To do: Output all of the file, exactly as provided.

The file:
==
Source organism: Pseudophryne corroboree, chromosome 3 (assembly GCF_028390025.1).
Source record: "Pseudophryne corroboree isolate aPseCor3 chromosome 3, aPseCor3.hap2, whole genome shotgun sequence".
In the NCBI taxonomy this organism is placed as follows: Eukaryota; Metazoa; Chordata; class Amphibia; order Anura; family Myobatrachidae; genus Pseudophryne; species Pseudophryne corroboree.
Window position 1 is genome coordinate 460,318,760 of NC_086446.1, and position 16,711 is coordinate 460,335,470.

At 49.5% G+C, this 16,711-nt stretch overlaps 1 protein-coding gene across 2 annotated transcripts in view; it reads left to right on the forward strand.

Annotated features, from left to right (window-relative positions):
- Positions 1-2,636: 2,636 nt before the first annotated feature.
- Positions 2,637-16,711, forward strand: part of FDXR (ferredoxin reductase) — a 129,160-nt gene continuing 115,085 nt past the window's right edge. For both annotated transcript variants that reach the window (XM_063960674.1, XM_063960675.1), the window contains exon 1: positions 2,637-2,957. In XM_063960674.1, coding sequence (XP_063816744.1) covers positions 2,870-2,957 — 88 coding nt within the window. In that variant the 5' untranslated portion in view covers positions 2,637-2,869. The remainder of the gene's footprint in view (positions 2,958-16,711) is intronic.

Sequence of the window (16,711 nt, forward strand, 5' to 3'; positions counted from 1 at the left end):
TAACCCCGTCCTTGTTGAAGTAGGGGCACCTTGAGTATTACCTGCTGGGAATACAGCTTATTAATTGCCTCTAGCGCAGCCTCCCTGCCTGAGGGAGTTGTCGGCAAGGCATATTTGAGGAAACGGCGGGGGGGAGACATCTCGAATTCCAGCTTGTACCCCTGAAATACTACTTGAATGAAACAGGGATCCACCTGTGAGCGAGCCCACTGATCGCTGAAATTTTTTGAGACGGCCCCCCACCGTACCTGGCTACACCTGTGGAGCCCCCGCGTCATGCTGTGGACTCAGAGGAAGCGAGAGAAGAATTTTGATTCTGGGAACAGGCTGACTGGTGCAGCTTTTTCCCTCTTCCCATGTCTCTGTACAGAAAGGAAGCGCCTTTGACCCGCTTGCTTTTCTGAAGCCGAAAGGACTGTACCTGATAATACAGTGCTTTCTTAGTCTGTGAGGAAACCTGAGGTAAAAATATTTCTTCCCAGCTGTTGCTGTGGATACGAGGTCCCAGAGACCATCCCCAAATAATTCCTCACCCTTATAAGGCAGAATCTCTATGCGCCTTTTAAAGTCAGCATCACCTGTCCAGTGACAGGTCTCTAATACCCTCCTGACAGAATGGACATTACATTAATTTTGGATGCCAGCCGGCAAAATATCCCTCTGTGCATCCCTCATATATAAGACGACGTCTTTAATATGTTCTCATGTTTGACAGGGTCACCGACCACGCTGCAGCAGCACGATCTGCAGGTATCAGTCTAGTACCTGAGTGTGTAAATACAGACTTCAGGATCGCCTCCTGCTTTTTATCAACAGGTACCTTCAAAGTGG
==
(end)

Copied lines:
Source organism: Pseudophryne corroboree, chromosome 3 (assembly GCF_028390025.1).
Source record: "Pseudophryne corroboree isolate aPseCor3 chromosome 3, aPseCor3.hap2, whole genome shotgun sequence".
In the NCBI taxonomy this organism is placed as follows: Eukaryota; Metazoa; Chordata; class Amphibia; order Anura; family Myobatrachidae; genus Pseudophryne; species Pseudophryne corroboree.
Window position 1 is genome coordinate 460,318,760 of NC_086446.1, and position 16,711 is coordinate 460,335,470.

At 49.5% G+C, this 16,711-nt stretch overlaps 1 protein-coding gene across 2 annotated transcripts in view; it reads left to right on the forward strand.

Annotated features, from left to right (window-relative positions):
- Positions 1-2,636: 2,636 nt before the first annotated feature.
- Positions 2,637-16,711, forward strand: part of FDXR (ferredoxin reductase) — a 129,160-nt gene continuing 115,085 nt past the window's right edge. For both annotated transcript variants that reach the window (XM_063960674.1, XM_063960675.1), the window contains exon 1: positions 2,637-2,957. In XM_063960674.1, coding sequence (XP_063816744.1) covers positions 2,870-2,957 — 88 coding nt within the window. In that variant the 5' untranslated portion in view covers positions 2,637-2,869. The remainder of the gene's footprint in view (positions 2,958-16,711) is intronic.

Sequence of the window (16,711 nt, forward strand, 5' to 3'; positions counted from 1 at the left end):
TAACCCCGTCCTTGTTGAAGTAGGGGCACCTTGAGTATTACCTGCTGGGAATACAGCTTATTAATTGCCTCTAGCGCAGCCTCCCTGCCTGAGGGAGTTGTCGGCAAGGCATATTTGAGGAAACGGCGGGGGGGAGACATCTCGAATTCCAGCTTGTACCCCTGAAATACTACTTGAATGAAACAGGGATCCACCTGTGAGCGAGCCCACTGATCGCTGAAATTTTTTGAGACGGCCCCCCACCGTACCTGGCTACACCTGTGGAGCCCCCGCGTCATGCTGTGGACTCAGAGGAAGCGAGAGAAGAATTTTGATTCTGGGAACAGGCTGACTGGTGCAGCTTTTTCCCTCTTCCCATGTCTCTGTACAGAAAGGAAGCGCCTTTGACCCGCTTGCTTTTCTGAAGCCGAAAGGACTGTACCTGATAATACAGTGCTTTCTTAGTCTGTGAGGAAACCTGAGGTAAAAATATTTCTTCCCAGCTGTTGCTGTGGATACGAGGTCCCAGAGACCATCCCCAAATAATTCCTCACCCTTATAAGGCAGAATCTCTATGCGCCTTTTAAAGTCAGCATCACCTGTCCAGTGACAGGTCTCTAATACCCTCCTGACAGAATGGACATTACATTAATTTTGGATGCCAGCCGGCAAAATATCCCTCTGTGCATCCCTCATATATAAGACGACGTCTTTAATATGTTCTCATGTTTGACAGGGTCACCGACCACGCTGCAGCAGCACGATCTGCAGGTATCAGTCTAGTACCTGAGTGTGTAAATACAGACTTCAGGATCGCCTCCTGCTTTTTATCAACAGGTACCTTCAAAGTGG